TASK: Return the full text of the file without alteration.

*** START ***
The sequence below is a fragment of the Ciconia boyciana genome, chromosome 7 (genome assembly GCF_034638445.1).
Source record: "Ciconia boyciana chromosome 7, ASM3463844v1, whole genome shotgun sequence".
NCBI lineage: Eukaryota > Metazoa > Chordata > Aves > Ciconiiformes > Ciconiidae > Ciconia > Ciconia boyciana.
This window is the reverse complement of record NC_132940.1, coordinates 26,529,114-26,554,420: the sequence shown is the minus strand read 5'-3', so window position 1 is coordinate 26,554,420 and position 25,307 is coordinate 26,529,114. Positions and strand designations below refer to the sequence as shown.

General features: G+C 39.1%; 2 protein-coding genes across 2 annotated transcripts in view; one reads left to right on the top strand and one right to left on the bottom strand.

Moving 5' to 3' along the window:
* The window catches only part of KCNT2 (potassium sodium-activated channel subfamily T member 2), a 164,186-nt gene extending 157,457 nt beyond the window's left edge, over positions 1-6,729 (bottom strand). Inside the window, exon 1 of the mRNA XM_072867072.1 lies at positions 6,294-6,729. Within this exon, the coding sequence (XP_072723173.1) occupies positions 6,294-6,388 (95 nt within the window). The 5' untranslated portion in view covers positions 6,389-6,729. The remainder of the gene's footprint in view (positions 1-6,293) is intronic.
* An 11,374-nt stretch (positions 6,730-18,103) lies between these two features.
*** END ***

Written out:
The sequence below is a fragment of the Ciconia boyciana genome, chromosome 7 (genome assembly GCF_034638445.1).
Source record: "Ciconia boyciana chromosome 7, ASM3463844v1, whole genome shotgun sequence".
NCBI lineage: Eukaryota > Metazoa > Chordata > Aves > Ciconiiformes > Ciconiidae > Ciconia > Ciconia boyciana.
This window is the reverse complement of record NC_132940.1, coordinates 26,529,114-26,554,420: the sequence shown is the minus strand read 5'-3', so window position 1 is coordinate 26,554,420 and position 25,307 is coordinate 26,529,114. Positions and strand designations below refer to the sequence as shown.

General features: G+C 39.1%; 2 protein-coding genes across 2 annotated transcripts in view; one reads left to right on the top strand and one right to left on the bottom strand.

Moving 5' to 3' along the window:
* The window catches only part of KCNT2 (potassium sodium-activated channel subfamily T member 2), a 164,186-nt gene extending 157,457 nt beyond the window's left edge, over positions 1-6,729 (bottom strand). Inside the window, exon 1 of the mRNA XM_072867072.1 lies at positions 6,294-6,729. Within this exon, the coding sequence (XP_072723173.1) occupies positions 6,294-6,388 (95 nt within the window). The 5' untranslated portion in view covers positions 6,389-6,729. The remainder of the gene's footprint in view (positions 1-6,293) is intronic.
* An 11,374-nt stretch (positions 6,730-18,103) lies between these two features.